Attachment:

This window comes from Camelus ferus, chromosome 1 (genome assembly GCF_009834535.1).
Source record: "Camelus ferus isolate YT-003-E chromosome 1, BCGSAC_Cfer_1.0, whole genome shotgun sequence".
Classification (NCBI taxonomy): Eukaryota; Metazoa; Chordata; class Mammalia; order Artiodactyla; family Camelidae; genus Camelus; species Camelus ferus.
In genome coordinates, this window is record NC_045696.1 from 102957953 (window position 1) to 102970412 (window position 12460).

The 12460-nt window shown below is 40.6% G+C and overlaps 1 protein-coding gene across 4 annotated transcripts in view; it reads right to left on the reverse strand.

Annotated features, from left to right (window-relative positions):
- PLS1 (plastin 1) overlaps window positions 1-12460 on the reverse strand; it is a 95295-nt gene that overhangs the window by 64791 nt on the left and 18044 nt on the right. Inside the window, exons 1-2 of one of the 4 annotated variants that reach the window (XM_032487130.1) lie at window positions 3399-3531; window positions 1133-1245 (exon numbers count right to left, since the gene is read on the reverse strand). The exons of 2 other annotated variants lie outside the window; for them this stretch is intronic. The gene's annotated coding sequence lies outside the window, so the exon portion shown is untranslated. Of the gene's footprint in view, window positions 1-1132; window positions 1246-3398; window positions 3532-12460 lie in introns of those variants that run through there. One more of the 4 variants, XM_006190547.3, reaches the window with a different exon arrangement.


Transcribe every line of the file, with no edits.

This window comes from Camelus ferus, chromosome 1 (genome assembly GCF_009834535.1).
Source record: "Camelus ferus isolate YT-003-E chromosome 1, BCGSAC_Cfer_1.0, whole genome shotgun sequence".
Classification (NCBI taxonomy): Eukaryota; Metazoa; Chordata; class Mammalia; order Artiodactyla; family Camelidae; genus Camelus; species Camelus ferus.
In genome coordinates, this window is record NC_045696.1 from 102957953 (window position 1) to 102970412 (window position 12460).

The 12460-nt window shown below is 40.6% G+C and overlaps 1 protein-coding gene across 4 annotated transcripts in view; it reads right to left on the reverse strand.

Annotated features, from left to right (window-relative positions):
- PLS1 (plastin 1) overlaps window positions 1-12460 on the reverse strand; it is a 95295-nt gene that overhangs the window by 64791 nt on the left and 18044 nt on the right. Inside the window, exons 1-2 of one of the 4 annotated variants that reach the window (XM_032487130.1) lie at window positions 3399-3531; window positions 1133-1245 (exon numbers count right to left, since the gene is read on the reverse strand). The exons of 2 other annotated variants lie outside the window; for them this stretch is intronic. The gene's annotated coding sequence lies outside the window, so the exon portion shown is untranslated. Of the gene's footprint in view, window positions 1-1132; window positions 1246-3398; window positions 3532-12460 lie in introns of those variants that run through there. One more of the 4 variants, XM_006190547.3, reaches the window with a different exon arrangement.